Nike Camp Notebook: Day 3
Total 2005 Summer Hoop Camp coverage
INDIANAPOLIS, Ind. - For those wishing to see a dramatic conclusion to the mano-a-mano battle between the top two senior point guards in the country, Sherron Collins and North Carolina-bound Tywon Lawson, the end of their battle was a bit of a disappointment.
But that's about the only letdown the dynamic duo provided.
With their game deadlocked at 91 heading into sudden death overtime, the contest was decided on a touch foul away from the ball, which allowed Collins' team to walk away with a win on a Samardo Samuels free throw.
Other than that, the showdown lived up to the hype, with the two stud playmakers playing to a virtual standstill. Each made some big shots, some nice passes and produced a wicked crossover or two.
"I think this was the matchup everyone wanted to see," said Collins of Crane Tech (Chicago) afterward. "We were together at an Oregon skills camp, but didn't get to go at each other. We wanted to see [this matchup] too."
And as for who got the better of whom? Both players think they came out even.
"We both did about the same, we both scored 11 points" said Lawson of Oak Hill Academy (Mouth of Wilson, Va.). "You can't get any better than Sherron. He's quick and has a great handle. I think this is going to be a matchup for years to come."
Collins started the game with a layup and a 3-pointer, only to have Lawson answer with a trifecta of his own. Both players spent most of the first half setting up teammates, using fancy dribbling and no-look passes to set up layups and dunks in transition.
But at the end, the two stars took over. Trailing by a point with less than 30 seconds left, Lawson drilled a 3-pointer from the top of the key and was fouled by Collins. He missed the free throw, however, and his team had a 91-89 lead with 24.7 seconds left. Collins came back and scored on a pretty driving layup in traffic to send the game to overtime.
In overtime, everyone was looking for some heroics from one of the two point guards, but it was Samuels who sealed the win for Collins' squad.
"Man, that's a hard way to lose a game," Lawson said when asked about the foul call at the end.
He shouldn't worry. From the looks of things, he'll have a chance to even the score in the future. As Lawson himself said, expect to see this backcourt battle at the next level.
Durant quickly dominates
Kevin Durant finally showed up at camp on Friday night and wasted no time in impressing.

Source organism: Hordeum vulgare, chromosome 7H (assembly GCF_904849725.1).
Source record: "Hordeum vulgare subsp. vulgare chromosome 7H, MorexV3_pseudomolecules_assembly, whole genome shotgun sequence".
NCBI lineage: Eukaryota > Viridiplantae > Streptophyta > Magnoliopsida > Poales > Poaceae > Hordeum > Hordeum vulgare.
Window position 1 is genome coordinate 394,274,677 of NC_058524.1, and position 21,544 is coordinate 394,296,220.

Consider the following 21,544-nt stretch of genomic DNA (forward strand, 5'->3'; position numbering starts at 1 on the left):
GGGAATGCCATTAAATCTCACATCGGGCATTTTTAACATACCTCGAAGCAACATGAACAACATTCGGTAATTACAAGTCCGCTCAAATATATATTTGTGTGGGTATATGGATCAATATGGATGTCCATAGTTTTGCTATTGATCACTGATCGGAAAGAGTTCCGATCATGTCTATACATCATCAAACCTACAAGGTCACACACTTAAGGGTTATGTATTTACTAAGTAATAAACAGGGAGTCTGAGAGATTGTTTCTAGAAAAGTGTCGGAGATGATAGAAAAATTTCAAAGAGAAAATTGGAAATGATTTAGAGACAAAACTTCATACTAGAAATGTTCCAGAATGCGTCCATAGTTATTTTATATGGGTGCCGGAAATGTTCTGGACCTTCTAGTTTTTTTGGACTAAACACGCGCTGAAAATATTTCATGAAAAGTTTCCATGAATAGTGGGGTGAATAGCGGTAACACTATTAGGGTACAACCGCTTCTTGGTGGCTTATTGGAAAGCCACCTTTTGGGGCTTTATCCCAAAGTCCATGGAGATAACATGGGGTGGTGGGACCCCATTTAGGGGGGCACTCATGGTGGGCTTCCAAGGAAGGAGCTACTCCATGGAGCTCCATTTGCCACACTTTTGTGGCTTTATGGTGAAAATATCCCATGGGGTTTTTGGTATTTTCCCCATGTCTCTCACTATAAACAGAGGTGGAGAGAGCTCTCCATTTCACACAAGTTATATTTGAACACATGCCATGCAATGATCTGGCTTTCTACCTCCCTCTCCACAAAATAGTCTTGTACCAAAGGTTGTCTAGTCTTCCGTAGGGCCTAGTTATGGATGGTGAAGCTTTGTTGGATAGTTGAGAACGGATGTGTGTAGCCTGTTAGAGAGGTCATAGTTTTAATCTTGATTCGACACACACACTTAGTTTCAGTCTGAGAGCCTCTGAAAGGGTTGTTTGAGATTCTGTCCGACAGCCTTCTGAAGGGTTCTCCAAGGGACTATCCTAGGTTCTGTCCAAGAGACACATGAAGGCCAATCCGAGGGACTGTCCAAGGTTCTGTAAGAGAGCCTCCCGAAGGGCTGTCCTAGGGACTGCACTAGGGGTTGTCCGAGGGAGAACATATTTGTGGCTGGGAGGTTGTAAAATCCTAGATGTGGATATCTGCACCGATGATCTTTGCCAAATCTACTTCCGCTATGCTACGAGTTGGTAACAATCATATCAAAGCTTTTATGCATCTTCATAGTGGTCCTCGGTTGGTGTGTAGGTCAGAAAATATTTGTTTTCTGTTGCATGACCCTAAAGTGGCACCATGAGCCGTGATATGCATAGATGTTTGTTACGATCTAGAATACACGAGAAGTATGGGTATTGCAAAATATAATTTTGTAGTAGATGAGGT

The versatile 6-9, 190 pounder hit his first shot, a long jumper, and never looked back. Durant, who will play for Montrose Christian (Rockville, Md.) after suiting up for Oak Hill Academy (Mouth of Wilson, Va.) last year, scored on several dunks and also showed the range that has made him one of the top players in the country. He finished with 13 points.
Durant has committed to Texas.
Youth is served
Two youngsters who continued to excel on Friday were Samardo Samuels and Xavier Henry.
Samuels has been a beast down low from the beginning, using his wide frame and surprising agility to draw a lot of contact and finish near the rim. Samuels, who came to the United States from Jamaica last year, is only a sophomore, but has shown the potential that should have some of the nation's top college coaches after him.
He is 6-8 and 236 pounds, and should continue to grow. If he refines his offensive game a little bit, he will be a force for years to come.
Henry, meanwhile, already has quite a refined offensive game. He is the only freshman in the camp, but the talk around Henry doesn't surround his age any more. It's all about his talent.
In the morning session yesterday, Henry hit five 3-pointers and scored 19 points. Despite being 6-6, Henry considers himself a guard and has the ability to play anywhere on the floor.
"I knew my game belonged here, even if my age didn't," said Henry of Putnam City (Oklahoma City, Okla.). "It feels good to have people talking about my game and not my age, because I've worked hard to be able to play with these guys."
Henry credits his family, mainly his basketball playing parents, Carl and Barbara, both of whom played at Kansas, for instilling that confidence in him. Henry's older brother, C.J., was a first round draft pick of the New York Yankees in this year's MLB Draft.